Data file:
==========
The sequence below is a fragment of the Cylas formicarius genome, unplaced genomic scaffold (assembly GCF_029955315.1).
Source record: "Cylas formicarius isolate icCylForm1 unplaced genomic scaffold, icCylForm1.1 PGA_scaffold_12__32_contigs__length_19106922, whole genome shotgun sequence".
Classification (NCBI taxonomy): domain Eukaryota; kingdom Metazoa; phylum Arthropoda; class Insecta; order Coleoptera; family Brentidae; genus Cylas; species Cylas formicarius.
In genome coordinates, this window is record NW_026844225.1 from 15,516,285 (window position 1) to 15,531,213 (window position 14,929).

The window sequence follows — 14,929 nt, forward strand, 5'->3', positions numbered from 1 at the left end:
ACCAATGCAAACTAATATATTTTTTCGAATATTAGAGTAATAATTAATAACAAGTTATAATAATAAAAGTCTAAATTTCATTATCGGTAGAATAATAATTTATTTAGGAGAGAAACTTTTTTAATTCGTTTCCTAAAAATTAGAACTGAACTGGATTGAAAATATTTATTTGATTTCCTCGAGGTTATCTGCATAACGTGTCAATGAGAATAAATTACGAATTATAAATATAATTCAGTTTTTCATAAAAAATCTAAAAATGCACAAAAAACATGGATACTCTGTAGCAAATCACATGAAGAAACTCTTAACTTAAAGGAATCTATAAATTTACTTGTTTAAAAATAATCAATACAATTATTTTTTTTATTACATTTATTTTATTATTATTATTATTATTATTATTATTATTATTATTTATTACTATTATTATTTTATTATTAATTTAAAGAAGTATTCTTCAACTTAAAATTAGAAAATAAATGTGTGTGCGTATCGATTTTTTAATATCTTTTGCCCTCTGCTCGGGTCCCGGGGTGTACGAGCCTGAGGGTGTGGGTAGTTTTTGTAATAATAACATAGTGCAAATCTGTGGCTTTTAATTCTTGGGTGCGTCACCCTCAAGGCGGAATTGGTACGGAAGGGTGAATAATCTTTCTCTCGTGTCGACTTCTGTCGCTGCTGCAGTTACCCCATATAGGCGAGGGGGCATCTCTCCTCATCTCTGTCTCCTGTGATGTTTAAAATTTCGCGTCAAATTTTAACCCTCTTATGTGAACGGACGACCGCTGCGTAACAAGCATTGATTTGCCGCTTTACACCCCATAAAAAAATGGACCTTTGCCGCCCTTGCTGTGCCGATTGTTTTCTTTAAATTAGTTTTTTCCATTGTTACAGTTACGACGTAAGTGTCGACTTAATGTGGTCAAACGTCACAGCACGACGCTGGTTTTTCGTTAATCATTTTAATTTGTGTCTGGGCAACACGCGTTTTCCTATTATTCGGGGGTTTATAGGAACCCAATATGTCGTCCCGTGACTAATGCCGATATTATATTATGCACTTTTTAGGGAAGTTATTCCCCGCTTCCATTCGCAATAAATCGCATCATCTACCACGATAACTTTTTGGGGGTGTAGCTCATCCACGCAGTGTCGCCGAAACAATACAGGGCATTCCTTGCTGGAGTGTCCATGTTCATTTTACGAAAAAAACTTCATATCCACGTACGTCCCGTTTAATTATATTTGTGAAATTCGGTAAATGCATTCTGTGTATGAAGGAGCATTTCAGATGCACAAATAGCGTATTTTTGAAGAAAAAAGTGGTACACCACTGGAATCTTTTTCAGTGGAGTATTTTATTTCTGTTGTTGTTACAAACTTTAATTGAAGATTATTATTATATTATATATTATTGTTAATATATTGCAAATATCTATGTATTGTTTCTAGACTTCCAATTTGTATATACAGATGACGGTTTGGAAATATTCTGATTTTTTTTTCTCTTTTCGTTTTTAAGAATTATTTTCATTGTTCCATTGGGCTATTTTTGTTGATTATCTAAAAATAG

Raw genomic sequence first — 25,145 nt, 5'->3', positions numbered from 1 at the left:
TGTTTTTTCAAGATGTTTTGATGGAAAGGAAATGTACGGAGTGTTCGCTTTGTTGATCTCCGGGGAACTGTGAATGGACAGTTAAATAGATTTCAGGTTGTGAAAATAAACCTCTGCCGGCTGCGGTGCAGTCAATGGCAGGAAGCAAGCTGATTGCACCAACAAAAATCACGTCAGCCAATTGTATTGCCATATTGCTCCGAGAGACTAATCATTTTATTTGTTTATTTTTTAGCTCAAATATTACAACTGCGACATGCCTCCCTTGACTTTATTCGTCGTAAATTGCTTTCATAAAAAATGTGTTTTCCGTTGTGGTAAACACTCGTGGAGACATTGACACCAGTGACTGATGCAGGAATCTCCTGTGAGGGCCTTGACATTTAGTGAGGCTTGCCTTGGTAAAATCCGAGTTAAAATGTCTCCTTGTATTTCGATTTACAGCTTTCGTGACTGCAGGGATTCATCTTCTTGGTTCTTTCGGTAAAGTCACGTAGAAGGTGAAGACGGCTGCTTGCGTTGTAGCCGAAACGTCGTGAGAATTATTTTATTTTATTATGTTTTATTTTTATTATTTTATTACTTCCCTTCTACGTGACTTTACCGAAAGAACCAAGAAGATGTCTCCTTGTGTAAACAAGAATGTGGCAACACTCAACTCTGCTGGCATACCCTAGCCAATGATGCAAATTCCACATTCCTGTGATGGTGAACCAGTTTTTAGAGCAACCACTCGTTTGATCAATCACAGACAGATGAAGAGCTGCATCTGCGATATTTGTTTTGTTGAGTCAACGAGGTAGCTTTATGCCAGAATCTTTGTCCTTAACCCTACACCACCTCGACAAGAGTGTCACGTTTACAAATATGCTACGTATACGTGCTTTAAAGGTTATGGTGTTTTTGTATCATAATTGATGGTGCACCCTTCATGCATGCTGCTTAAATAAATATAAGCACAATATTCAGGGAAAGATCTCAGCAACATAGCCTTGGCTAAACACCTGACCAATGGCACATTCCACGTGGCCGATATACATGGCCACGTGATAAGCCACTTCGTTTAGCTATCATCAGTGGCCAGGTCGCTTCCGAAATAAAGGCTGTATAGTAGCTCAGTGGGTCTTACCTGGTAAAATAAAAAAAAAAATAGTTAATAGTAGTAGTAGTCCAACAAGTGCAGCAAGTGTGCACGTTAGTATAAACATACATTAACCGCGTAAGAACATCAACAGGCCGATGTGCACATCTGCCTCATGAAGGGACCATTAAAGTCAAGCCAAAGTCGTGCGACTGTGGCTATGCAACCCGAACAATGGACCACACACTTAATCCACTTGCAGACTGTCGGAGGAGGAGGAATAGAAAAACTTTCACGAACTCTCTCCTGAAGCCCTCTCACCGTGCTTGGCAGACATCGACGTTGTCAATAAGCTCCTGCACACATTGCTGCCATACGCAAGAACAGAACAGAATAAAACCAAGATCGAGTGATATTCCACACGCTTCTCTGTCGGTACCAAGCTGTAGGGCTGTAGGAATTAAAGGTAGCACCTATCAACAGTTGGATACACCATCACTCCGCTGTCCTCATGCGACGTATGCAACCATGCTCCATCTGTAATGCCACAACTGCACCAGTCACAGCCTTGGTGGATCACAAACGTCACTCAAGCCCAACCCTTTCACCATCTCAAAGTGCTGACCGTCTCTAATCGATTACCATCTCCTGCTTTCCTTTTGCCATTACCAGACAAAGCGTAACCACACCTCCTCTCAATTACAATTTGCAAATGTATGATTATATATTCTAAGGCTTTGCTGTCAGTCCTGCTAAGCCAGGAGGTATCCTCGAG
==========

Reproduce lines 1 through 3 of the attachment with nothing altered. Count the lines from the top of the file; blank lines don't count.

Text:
The sequence below is a fragment of the Cylas formicarius genome, unplaced genomic scaffold (assembly GCF_029955315.1).
Source record: "Cylas formicarius isolate icCylForm1 unplaced genomic scaffold, icCylForm1.1 PGA_scaffold_12__32_contigs__length_19106922, whole genome shotgun sequence".
Classification (NCBI taxonomy): domain Eukaryota; kingdom Metazoa; phylum Arthropoda; class Insecta; order Coleoptera; family Brentidae; genus Cylas; species Cylas formicarius.